Devastating consequences of Dorset farm divorces

2019-08-07T12:12:54+00:00July 16th, 2019|

Divorce can have a devastating impact on the viability of Dorset farms, a legal specialist has warned.

Laura Martin, Head of Family Law at award-winning Dorset law firm Blanchards Bailey LLP warns that farming divorces can be challenging and complex.

She said: “A marriage break up in any family is upsetting, but when there is divorce in a farming family the consequences can often be far reaching – the worst case scenario being the dividing up of the farm, which tends to benefit no one.”

According to the Office of National Statistics, an estimated 42 per cent of marriages in England and Wales end in divorce. Latest figures, for 2017, show there were 101,669 divorces amongst opposite sex couples.

Laura, recommended by the UK’s influential leading law sector directory The Legal 500, added: “The strain on farm marriages is often exacerbated by long hours, physical exhaustion, social isolation, financial worries, red tape, stress and depression.

“Farming business may have been in a family for generations, with fathers, brothers, sons and mothers and daughters all being involved in the farming enterprise.

“This complex ownership, often involving family trusts, along with diversification to create new income streams, means that dividing up assets on divorce can be extremely challenging.”

Laura, based at Blanchards Bailey’s head office in Blandford, said farms can often be considered ‘non-matrimonial assets’ because they may have been handed down through the generations and there is an intention to continue to hand to future generations, but with farm home and work so interrelated and spouses usually involved in the farming business that distinction was blurred.

“The court has the difficult task of balancing the prospect of separating one household into two to satisfy the changing needs of the family and any children as against preserving the substance of the family business. Farming divorces need special care and an experienced legal advisor is essential.”

Laura said the court’s first and overarching approach to farm divorces was to ensure the needs of husband, wife and children were met. There was a general reluctance against selling off part of the farm to achieve it to avoid damaging the core activity, but it could be ordered.

“If the farm is owned through the wider family, with siblings and/or parents, then this will need very careful thought. Courts are reluctant to damage the livelihoods of other third parties.”

Laura said there were seven key areas which could affect final divorce settlements.

  • Where a farm has been handed down through generations and it is to be preserved for future generations then the court may be reluctant to order a sale.
  • Who else owns a share? Parents, siblings or others may have a vested interest in the business. Agricultural Holdings Act tenancies, particularly ones with security of tenure, complicate matters. The court will try and avoid any action that impacts on third parties.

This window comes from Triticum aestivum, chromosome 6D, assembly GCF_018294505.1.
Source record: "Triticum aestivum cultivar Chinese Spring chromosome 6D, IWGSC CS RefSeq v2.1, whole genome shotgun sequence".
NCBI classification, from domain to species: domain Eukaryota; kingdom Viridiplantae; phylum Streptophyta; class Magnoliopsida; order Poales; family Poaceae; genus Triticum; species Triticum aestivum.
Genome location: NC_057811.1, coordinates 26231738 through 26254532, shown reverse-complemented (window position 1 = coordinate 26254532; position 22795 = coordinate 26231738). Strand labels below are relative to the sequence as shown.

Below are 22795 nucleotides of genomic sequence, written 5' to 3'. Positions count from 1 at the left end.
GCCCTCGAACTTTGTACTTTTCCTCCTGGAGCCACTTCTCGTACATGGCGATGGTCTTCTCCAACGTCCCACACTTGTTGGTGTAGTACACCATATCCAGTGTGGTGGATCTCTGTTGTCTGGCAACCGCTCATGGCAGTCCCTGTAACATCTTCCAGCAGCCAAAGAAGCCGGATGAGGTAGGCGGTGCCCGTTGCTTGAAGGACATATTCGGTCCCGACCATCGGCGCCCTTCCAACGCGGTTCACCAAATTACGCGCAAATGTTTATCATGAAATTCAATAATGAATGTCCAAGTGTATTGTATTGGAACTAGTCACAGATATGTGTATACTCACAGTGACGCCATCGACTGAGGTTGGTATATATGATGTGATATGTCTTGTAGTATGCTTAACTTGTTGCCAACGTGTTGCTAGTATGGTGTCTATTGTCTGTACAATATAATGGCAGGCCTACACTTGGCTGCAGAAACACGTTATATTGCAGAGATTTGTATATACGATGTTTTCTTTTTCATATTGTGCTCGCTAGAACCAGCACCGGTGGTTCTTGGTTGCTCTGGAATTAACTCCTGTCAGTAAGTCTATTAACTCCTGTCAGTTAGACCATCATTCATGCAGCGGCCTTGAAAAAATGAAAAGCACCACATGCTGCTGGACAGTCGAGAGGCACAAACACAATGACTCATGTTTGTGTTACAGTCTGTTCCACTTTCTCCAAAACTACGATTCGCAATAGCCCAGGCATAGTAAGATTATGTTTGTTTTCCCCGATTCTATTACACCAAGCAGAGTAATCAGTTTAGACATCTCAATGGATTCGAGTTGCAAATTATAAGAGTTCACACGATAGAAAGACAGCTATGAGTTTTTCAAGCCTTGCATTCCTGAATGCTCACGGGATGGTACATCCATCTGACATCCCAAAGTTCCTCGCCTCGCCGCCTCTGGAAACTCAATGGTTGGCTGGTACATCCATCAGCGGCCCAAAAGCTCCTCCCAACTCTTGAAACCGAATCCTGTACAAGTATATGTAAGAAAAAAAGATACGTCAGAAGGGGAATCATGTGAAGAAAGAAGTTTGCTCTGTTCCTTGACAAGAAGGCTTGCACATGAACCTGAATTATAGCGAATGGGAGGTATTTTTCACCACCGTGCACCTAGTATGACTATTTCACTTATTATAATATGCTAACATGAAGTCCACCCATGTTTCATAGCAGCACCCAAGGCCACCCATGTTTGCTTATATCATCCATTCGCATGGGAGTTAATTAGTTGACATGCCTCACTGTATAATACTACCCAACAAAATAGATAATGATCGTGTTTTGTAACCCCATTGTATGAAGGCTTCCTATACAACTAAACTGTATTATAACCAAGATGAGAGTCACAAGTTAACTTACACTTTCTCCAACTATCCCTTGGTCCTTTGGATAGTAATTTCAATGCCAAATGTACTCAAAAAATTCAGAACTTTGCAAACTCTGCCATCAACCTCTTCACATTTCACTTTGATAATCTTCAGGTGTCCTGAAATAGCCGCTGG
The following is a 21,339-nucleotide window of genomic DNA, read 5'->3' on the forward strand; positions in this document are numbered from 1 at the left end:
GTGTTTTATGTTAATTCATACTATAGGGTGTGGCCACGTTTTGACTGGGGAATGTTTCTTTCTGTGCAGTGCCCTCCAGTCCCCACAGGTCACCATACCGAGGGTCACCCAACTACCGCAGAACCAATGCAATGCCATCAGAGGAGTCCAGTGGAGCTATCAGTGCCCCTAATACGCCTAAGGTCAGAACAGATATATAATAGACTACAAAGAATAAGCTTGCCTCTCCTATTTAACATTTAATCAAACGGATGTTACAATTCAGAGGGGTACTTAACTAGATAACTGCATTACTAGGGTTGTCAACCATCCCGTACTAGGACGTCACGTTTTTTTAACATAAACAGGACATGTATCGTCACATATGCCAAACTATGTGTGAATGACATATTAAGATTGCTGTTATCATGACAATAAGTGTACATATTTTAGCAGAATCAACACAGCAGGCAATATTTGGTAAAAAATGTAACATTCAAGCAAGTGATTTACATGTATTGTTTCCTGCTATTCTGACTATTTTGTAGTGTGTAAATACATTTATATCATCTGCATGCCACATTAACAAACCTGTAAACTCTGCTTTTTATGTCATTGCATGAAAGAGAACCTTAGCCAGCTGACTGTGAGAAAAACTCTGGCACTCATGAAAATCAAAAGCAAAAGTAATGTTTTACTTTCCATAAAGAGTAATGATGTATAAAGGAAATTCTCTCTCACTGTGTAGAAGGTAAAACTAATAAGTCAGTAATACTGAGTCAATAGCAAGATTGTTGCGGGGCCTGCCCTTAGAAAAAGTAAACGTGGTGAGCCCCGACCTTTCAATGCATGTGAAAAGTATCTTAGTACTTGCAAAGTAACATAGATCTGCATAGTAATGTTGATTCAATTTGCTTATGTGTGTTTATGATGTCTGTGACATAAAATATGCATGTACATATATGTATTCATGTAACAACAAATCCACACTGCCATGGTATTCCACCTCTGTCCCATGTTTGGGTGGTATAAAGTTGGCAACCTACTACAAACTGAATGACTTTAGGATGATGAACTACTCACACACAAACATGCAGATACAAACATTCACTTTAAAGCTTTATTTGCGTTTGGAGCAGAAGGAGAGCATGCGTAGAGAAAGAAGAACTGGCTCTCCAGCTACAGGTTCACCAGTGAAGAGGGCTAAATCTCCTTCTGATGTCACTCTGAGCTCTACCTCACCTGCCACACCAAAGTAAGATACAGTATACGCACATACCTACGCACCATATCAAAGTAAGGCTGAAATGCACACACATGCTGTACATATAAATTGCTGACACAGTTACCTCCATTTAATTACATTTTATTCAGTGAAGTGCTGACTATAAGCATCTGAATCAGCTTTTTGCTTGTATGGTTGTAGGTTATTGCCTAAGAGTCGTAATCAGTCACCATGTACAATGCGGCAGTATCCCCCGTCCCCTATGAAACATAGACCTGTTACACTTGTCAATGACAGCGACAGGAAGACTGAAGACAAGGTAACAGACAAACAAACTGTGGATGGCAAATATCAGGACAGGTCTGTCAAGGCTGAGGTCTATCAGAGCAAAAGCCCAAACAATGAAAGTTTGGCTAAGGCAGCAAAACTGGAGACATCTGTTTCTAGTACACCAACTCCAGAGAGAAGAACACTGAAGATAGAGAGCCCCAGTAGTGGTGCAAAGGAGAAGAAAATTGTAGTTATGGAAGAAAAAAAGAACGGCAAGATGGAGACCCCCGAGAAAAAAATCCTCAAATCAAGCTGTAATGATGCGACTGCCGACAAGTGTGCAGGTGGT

• Are there any trusts involved? Is the farm held in trust for one of a number of beneficiaries or for future generations? If so, this is a crucial factor.
  • How long is the marriage? Shorter marriages would tend to indicate no sale but are still dependant on particular circumstances.
  • How were the assets treated during the marriage? Pooling or merging assets tends to lean towards sharing of assets.
  • Were any agreements entered into prior to or during the marriage?
  • Are there any liquid assets in the farm? Could a spouse’s need be met by a sale of part of the farm that would not harm core activity?

A further factor to be considered with regard to protecting farms was the ramifications of next generation divorce if property and assets had already been transferred to the subsequent farming generation to minimise exposure to inheritance tax on death.

Laura also said prenuptial agreements, that provide clear evidence of what the couple intend to happen to the farm on divorce – were highly regarded by the courts, along with postnuptial agreements for those already married.

She added: “The bottom line is that farm divorce cases can be notoriously difficult to resolve by the judiciary and there is no substitute for expert advice.”

Earlier this year Laura became a Law Society Accredited Family Mediator, qualifying her as one of the most outstanding mediators in the country and part of a small group of lawyers who must be consulted before any family proceedings go to Court.

Laura is also a member of Resolution, the national organisation of 6,500 family lawyers and professionals committed to a non-confrontational approach to divorce, which has campaigned for 30 years for 50-year old laws to be updated to introduce ‘no fault divorces’

Eighty-strong Blanchards Bailey is a Legal 500 firm – making it one of the top firms in the South West – and is based in Blandford with offices in Poundbury, Shaftesbury and Weymouth.

The firm received unprecedented recognition in UK’s leading law sector directory, the Legal 500. The annual publication, The Legal 500 2018/19, recommends the firm in a record seven specialist categories with 11 individual lawyers mentioned including all five Partners.

Blanchards Bailey also won a hat-trick of titles at the 2019 Dorset Legal Awards: Law Firm of the Year (up to 99 employees), Company Commercial Team of the Year and Private Client Team of the Year.

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